Every normal man must be tempted, at times, to spit on his hands, hoist the black flag, and begin slitting throats. –H.L. Mencken
We may test the hypothesis that the State is largely interested in protecting itself rather than its subjects by asking: which category of crimes does the State pursue and punish most intensely—those against private citizens or those against itself?
The gravest crimes in the State’s lexicon are almost invariably not invasions of private person or property, but dangers to its own contentment, for example, treason, desertion of a soldier to the enemy, failure to register for the draft, subversion and subversive conspiracy, assassination of rulers and such economic crimes against the State as counterfeiting its money or evasion of its income tax.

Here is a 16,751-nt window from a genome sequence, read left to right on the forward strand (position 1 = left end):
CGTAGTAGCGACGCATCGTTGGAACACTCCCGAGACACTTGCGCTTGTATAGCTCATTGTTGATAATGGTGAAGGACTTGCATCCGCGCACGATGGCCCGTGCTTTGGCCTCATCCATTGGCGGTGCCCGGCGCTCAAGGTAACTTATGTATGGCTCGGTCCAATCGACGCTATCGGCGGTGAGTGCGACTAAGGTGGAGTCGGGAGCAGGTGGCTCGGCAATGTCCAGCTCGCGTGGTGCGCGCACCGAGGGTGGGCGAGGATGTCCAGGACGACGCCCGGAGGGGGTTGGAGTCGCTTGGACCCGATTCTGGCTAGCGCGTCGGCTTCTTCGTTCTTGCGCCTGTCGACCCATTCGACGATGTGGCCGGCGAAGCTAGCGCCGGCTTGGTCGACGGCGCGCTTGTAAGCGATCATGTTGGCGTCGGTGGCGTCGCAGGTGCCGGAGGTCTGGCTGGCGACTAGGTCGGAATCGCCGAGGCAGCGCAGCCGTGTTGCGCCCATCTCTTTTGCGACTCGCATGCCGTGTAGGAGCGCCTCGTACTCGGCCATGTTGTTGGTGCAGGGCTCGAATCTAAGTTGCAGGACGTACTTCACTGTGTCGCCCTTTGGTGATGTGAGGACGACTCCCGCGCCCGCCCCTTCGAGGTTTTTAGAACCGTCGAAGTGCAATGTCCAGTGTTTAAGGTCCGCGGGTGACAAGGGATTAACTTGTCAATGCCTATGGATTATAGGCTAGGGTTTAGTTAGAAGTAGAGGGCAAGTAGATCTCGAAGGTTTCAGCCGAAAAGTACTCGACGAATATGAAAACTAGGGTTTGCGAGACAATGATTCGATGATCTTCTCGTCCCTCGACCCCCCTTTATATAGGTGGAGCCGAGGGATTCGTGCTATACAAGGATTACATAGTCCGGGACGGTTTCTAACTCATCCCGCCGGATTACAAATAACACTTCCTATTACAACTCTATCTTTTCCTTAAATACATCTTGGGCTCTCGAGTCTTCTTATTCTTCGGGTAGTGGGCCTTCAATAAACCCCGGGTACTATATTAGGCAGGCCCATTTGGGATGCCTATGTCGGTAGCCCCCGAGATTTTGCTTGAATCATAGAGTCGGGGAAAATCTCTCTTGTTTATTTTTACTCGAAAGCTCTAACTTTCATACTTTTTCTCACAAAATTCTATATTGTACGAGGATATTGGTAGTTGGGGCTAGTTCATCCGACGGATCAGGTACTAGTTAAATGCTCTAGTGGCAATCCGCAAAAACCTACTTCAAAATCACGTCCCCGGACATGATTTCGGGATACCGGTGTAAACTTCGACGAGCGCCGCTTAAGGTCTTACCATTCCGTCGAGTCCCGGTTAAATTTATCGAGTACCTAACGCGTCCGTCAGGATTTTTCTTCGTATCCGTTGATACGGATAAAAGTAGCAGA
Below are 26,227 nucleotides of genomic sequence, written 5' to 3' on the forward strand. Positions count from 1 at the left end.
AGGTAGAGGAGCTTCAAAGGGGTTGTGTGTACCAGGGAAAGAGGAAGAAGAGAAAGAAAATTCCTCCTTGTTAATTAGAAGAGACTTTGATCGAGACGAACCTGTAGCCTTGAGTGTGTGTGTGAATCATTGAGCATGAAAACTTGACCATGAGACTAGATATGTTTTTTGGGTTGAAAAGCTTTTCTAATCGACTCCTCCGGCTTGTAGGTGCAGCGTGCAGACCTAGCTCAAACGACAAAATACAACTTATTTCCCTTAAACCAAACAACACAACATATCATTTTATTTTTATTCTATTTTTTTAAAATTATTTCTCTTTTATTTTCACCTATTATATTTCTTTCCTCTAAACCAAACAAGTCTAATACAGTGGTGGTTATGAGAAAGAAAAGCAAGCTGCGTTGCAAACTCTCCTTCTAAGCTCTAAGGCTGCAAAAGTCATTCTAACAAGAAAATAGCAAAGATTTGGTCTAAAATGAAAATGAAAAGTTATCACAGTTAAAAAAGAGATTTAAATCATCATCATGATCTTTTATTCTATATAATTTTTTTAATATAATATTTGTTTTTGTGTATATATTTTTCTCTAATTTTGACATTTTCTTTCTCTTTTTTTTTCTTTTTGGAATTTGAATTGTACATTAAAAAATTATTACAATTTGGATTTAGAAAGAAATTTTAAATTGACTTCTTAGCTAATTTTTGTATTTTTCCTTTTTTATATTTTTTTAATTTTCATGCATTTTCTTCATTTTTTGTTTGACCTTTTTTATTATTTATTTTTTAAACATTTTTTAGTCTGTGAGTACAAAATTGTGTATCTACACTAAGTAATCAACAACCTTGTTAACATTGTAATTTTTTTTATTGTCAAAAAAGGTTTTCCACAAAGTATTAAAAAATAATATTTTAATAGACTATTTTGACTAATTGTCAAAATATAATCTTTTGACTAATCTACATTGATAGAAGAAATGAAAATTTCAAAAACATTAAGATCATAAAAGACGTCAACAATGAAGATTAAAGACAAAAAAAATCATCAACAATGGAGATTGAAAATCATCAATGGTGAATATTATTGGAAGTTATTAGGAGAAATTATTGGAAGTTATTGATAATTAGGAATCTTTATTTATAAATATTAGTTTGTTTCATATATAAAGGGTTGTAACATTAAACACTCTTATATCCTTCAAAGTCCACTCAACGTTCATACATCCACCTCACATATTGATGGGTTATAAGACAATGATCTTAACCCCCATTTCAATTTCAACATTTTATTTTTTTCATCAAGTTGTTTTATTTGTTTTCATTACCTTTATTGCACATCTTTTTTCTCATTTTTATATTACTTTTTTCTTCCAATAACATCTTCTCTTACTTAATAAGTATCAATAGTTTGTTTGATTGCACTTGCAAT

Or compare the degree of zeal devoted to pursuing the man who assaults a policeman, with the attention that the State pays to the assault of an ordinary citizen. Yet, curiously, the State’s openly assigned priority to its own defense against the public strikes few people as inconsistent with its presumed raison d’etre.
Anatomy of the State